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The Third Rock Forum - Religion

Article Title
Islam is not a religion of peace
Paul G
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Submitted : 20-11-2015 15:46
Amended : 00-00-0000 00:00
Status : Approved:  
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David Cameron and other Western leaders are for ever telling us that Islam is a religion of peace.  Their motives are entirely laudable.  They wish to minimise the chances of an all-out clash of civilisations between Islam and Western liberal democracy and they are eager to foster good relations with their own Muslim minorities.

The problem is that is isn’t true.  Islam is not a religion of peace and every Muslim knows it. 

That is not to say that Islam does not value compassion and peace.  Most Muslims, like most people of other faiths and no faith at all, wish to live their lives, raise their families and relate to society in peaceful and secure times. Looking back through history, it is probably fair to say that Muslims have had a better record of living at peace with non-Muslim minorities than Christians have with non-Christians.

But that does not mean that Islam at its core is a religion of peace in the same way that Christianity is, at its core, a religion of peace.

The Prophet Muhammad, who is revered as the perfect exemplar of humanity, was a man who engaged in war, fought in battles, killed his enemies, and executed prisoners.  While parts of the Quran tell us that no one should be forced to convert to Islam, other verses endorse the beheading of those unwilling to convert.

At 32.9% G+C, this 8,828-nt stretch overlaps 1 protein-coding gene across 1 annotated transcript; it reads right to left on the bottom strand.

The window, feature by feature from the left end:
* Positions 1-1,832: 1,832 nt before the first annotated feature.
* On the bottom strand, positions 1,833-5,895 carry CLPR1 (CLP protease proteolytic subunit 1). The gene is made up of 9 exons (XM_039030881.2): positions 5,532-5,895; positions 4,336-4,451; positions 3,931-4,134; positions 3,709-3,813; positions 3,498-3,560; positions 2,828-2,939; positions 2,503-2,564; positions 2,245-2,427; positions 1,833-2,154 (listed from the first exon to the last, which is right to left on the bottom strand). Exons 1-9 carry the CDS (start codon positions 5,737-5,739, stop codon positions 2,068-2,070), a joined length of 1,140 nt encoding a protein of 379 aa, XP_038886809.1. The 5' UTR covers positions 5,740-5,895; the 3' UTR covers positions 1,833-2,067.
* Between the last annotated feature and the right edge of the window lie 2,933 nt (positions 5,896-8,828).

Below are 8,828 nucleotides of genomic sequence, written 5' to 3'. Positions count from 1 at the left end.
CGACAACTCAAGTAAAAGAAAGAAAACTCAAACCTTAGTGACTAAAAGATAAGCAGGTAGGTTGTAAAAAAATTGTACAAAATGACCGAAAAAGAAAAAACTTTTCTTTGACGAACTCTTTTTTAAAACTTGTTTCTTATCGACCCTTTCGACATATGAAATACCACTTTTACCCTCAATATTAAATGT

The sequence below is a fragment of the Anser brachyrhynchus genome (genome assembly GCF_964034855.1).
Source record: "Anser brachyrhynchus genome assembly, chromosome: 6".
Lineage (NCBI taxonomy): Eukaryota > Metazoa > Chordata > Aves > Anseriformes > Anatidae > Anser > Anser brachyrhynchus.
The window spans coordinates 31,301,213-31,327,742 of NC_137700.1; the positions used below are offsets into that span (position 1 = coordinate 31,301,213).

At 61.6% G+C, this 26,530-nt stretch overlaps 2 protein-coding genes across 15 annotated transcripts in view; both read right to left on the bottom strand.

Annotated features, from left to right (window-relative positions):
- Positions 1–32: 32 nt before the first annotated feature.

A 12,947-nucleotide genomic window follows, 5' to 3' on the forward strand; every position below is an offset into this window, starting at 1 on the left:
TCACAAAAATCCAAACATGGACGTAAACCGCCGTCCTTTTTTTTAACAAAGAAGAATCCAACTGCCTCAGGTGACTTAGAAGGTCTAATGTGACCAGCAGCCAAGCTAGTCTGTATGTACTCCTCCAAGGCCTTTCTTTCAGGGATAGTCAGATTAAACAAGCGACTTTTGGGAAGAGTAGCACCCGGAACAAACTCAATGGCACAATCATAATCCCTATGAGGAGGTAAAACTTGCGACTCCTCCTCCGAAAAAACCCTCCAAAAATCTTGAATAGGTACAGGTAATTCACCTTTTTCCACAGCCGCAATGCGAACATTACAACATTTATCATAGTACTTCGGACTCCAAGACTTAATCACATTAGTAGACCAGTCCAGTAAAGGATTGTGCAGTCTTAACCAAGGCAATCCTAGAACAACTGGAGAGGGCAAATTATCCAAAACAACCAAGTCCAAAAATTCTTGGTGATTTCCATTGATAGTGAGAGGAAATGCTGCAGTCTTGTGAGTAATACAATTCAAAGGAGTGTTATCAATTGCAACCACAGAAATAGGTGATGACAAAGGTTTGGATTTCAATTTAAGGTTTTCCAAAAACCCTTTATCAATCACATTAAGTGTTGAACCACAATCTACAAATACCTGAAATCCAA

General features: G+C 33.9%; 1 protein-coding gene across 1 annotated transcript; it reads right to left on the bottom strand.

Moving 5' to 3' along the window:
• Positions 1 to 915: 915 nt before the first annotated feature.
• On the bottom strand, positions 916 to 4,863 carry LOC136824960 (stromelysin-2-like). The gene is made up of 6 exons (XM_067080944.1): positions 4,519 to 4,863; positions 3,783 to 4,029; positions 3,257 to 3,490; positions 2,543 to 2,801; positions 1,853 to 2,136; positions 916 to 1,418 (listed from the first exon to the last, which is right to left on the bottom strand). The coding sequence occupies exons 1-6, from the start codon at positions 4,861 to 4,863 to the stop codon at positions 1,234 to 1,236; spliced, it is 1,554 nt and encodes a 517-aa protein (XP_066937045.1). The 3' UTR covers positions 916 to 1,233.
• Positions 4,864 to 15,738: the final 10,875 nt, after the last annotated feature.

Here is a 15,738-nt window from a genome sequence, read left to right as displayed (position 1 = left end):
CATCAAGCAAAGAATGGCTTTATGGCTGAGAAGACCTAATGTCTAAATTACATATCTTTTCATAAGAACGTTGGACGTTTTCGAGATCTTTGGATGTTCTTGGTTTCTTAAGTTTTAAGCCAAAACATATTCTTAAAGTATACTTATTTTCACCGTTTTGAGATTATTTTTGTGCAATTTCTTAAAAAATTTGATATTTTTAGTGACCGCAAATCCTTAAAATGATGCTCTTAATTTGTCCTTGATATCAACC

In short, Islam is not a religion of peace.  It is a proselytising religion which, in certain circumstances, accommodates violence to achieve its ends.

Why is it important to understand this?  Simply because Western attempts to deal with “extreme forms of Islam” are based on a false premise.  Those young people who set out for Syria to fight for Isil, are not demented or brainwashed.  They are simply taking seriously what the Holy Quran and the life of Muhammad tell them to do.

Every religion asks much of its adherents.  Christians,, who take the teaching of Jesus seriously, must learn to “turn the other cheek”, meet cruelty with kindness and give all they have to those in need.   Christianity’s teachings are too much for most of us, so we settle for a less demanding, more moderate version of Jesus’s morality and a more comfortable life. So, thankfully, do most Muslims in the UK and elsewhere in the world, because Muslims who take the teaching and life of Muhammad seriously are not demented or brain-washed when they kill their enemies and welcome martyrdom; they are fulfilling the fiercest demands of their religion.

In other words, Christian “extremists”, if they understand the teachings of Christ, become selfless, generous and, whatever the provocation, non-violent.   Muslim “extremists”, on the other hand, if they know the Holy Quran and admire the life of the prophet, become focused on the afterlife, domineering and, whenever, in their view, the need arises, violent.

Of course, the history of Christianity is one of violence and conquest and there are plenty of examples of atrocities to match anything carried out by Isil.  So what I have said here is not about what men have done in the name of their religions.  It is about the values that these religions endorse.  Christianity is essentially a religion of peace, compassion and love.  Islam is not.  

Because Muslim’s believe the Holy Quran is the revealed word of God and that Muhammad is beyond criticism, they are locked into a 6th century mind-set and follow the teaching of a medieval, tribal warlord who set out to lay the foundations of an empire as well as a religion.

Unless Islam can find a way to pass through a reformation (which seems unlikely), the oft-predicted clash of civilisations may be unavoidable. The best we in the West can hope is that, if we keep saying Islam is a religion of peace, that message, combined with the natural desire of women to be free from patriarchal domination and all human beings to be free to say what they think, will, over the years, bring Islam into the 21st century, despite the best efforts of the fundamentalists to bury it in the past.